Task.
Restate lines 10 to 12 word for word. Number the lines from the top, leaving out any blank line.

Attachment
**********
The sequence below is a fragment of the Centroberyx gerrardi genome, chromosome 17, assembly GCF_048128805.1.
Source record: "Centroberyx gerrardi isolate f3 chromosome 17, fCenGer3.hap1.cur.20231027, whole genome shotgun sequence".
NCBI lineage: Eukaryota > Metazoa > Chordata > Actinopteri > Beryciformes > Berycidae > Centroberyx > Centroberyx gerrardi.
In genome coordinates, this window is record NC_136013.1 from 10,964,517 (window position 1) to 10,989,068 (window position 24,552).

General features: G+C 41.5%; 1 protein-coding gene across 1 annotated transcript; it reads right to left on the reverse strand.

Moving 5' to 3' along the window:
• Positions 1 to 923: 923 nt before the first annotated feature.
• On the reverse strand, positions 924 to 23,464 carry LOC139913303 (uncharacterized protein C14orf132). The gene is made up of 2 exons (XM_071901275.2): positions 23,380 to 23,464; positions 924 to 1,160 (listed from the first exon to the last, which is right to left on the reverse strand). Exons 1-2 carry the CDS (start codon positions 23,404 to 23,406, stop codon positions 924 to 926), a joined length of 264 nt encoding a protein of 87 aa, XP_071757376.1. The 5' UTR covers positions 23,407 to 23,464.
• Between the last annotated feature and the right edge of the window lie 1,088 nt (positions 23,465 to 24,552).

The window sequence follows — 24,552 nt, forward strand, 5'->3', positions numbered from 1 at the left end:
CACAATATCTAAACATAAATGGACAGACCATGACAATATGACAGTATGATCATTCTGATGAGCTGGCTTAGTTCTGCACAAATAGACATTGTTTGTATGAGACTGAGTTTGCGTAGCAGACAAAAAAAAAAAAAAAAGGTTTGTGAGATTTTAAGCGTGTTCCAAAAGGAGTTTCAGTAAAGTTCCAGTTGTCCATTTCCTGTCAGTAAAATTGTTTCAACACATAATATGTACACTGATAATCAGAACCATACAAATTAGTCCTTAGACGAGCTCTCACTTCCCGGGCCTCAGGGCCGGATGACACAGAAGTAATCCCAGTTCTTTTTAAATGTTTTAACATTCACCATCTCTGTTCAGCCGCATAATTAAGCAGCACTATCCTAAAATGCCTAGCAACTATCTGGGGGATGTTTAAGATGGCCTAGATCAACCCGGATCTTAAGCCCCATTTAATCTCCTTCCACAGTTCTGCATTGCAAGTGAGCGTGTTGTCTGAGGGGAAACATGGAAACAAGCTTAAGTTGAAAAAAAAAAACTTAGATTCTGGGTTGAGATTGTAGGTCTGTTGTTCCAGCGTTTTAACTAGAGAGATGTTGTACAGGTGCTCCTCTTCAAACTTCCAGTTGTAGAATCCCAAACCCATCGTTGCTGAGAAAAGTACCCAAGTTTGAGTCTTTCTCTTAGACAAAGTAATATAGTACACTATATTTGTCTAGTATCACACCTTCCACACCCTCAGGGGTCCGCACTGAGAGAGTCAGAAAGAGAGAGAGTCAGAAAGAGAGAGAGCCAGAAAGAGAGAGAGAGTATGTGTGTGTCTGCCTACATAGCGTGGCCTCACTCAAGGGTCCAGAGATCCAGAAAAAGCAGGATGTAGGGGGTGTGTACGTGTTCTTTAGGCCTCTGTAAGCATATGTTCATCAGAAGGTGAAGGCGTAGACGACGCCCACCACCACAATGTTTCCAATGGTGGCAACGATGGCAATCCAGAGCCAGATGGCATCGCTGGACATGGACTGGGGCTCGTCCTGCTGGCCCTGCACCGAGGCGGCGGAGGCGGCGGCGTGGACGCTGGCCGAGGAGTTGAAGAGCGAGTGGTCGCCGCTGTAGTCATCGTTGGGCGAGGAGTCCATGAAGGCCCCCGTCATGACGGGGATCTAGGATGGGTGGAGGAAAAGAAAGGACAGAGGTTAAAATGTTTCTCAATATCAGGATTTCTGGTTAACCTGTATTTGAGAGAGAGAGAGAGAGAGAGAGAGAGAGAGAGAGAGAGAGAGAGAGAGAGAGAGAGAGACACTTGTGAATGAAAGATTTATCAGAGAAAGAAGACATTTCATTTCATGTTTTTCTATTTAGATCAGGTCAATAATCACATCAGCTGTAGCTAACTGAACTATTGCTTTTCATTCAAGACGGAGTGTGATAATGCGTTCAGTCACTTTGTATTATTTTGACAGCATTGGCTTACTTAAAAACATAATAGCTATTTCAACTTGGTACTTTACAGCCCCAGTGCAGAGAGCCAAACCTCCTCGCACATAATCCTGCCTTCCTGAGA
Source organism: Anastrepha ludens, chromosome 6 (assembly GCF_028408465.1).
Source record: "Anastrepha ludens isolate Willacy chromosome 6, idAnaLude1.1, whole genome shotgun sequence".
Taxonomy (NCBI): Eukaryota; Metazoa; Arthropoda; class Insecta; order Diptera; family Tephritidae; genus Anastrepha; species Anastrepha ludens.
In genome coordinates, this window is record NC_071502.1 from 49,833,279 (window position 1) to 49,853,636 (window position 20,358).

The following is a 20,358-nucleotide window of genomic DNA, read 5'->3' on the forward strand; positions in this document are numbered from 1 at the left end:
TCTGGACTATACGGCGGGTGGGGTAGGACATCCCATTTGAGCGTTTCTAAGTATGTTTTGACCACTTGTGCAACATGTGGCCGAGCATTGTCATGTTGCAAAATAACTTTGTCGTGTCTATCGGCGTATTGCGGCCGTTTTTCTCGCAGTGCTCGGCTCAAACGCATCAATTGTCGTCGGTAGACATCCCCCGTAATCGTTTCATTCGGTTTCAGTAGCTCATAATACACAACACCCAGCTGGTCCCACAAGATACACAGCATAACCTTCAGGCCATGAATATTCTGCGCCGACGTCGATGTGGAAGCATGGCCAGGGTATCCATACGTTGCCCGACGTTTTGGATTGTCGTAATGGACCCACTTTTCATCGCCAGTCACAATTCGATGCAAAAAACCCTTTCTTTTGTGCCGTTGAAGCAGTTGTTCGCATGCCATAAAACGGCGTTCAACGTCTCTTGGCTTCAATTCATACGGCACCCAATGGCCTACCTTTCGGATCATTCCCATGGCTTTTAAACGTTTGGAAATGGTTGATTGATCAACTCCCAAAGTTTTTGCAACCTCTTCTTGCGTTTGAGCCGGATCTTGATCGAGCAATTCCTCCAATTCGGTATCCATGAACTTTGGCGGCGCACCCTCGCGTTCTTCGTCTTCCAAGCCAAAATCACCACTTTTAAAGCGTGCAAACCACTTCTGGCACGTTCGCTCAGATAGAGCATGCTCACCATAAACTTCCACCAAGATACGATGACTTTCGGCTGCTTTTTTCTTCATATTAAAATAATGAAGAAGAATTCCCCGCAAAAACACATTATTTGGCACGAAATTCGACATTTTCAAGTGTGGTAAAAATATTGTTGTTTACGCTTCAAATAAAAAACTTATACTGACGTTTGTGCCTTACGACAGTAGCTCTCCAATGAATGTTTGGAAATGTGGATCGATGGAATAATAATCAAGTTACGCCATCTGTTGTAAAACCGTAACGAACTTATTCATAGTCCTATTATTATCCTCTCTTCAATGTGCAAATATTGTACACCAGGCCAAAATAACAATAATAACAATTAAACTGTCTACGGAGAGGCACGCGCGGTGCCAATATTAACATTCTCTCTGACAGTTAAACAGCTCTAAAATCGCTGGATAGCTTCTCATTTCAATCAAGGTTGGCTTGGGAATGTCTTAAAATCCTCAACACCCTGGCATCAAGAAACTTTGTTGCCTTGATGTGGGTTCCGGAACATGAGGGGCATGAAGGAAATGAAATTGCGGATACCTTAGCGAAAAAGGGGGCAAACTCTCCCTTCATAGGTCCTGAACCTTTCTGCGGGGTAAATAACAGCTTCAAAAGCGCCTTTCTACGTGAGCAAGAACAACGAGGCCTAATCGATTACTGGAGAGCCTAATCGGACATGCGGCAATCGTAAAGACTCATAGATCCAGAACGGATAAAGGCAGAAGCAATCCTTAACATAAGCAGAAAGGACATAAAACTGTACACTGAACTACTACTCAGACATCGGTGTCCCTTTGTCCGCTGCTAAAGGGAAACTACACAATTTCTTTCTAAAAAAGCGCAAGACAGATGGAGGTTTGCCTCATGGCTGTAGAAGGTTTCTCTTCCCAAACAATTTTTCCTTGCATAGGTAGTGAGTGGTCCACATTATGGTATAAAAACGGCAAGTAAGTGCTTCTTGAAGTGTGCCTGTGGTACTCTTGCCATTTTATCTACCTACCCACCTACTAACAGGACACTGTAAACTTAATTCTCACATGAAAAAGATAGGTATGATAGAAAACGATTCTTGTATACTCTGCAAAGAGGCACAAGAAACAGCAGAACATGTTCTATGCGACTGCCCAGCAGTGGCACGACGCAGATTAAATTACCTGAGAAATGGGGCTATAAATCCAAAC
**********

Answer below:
The window sequence follows — 24,552 nt, forward strand, 5'->3', positions numbered from 1 at the left end:
CACAATATCTAAACATAAATGGACAGACCATGACAATATGACAGTATGATCATTCTGATGAGCTGGCTTAGTTCTGCACAAATAGACATTGTTTGTATGAGACTGAGTTTGCGTAGCAGACAAAAAAAAAAAAAAAAGGTTTGTGAGATTTTAAGCGTGTTCCAAAAGGAGTTTCAGTAAAGTTCCAGTTGTCCATTTCCTGTCAGTAAAATTGTTTCAACACATAATATGTACACTGATAATCAGAACCATACAAATTAGTCCTTAGACGAGCTCTCACTTCCCGGGCCTCAGGGCCGGATGACACAGAAGTAATCCCAGTTCTTTTTAAATGTTTTAACATTCACCATCTCTGTTCAGCCGCATAATTAAGCAGCACTATCCTAAAATGCCTAGCAACTATCTGGGGGATGTTTAAGATGGCCTAGATCAACCCGGATCTTAAGCCCCATTTAATCTCCTTCCACAGTTCTGCATTGCAAGTGAGCGTGTTGTCTGAGGGGAAACATGGAAACAAGCTTAAGTTGAAAAAAAAAAACTTAGATTCTGGGTTGAGATTGTAGGTCTGTTGTTCCAGCGTTTTAACTAGAGAGATGTTGTACAGGTGCTCCTCTTCAAACTTCCAGTTGTAGAATCCCAAACCCATCGTTGCTGAGAAAAGTACCCAAGTTTGAGTCTTTCTCTTAGACAAAGTAATATAGTACACTATATTTGTCTAGTATCACACCTTCCACACCCTCAGGGGTCCGCACTGAGAGAGTCAGAAAGAGAGAGAGTCAGAAAGAGAGAGAGCCAGAAAGAGAGAGAGAGTATGTGTGTGTCTGCCTACATAGCGTGGCCTCACTCAAGGGTCCAGAGATCCAGAAAAAGCAGGATGTAGGGGGTGTGTACGTGTTCTTTAGGCCTCTGTAAGCATATGTTCATCAGAAGGTGAAGGCGTAGACGACGCCCACCACCACAATGTTTCCAATGGTGGCAACGATGGCAATCCAGAGCCAGATGGCATCGCTGGACATGGACTGGGGCTCGTCCTGCTGGCCCTGCACCGAGGCGGCGGAGGCGGCGGCGTGGACGCTGGCCGAGGAGTTGAAGAGCGAGTGGTCGCCGCTGTAGTCATCGTTGGGCGAGGAGTCCATGAAGGCCCCCGTCATGACGGGGATCTAGGATGGGTGGAGGAAAAGAAAGGACAGAGGTTAAAATGTTTCTCAATATCAGGATTTCTGGTTAACCTGTATTTGAGAGAGAGAGAGAGAGAGAGAGAGAGAGAGAGAGAGAGAGAGAGAGAGAGAGAGAGAGACACTTGTGAATGAAAGATTTATCAGAGAAAGAAGACATTTCATTTCATGTTTTTCTATTTAGATCAGGTCAATAATCACATCAGCTGTAGCTAACTGAACTATTGCTTTTCATTCAAGACGGAGTGTGATAATGCGTTCAGTCACTTTGTATTATTTTGACAGCATTGGCTTACTTAAAAACATAATAGCTATTTCAACTTGGTACTTTACAGCCCCAGTGCAGAGAGCCAAACCTCCTCGCACATAATCCTGCCTTCCTGAGA
Source organism: Anastrepha ludens, chromosome 6 (assembly GCF_028408465.1).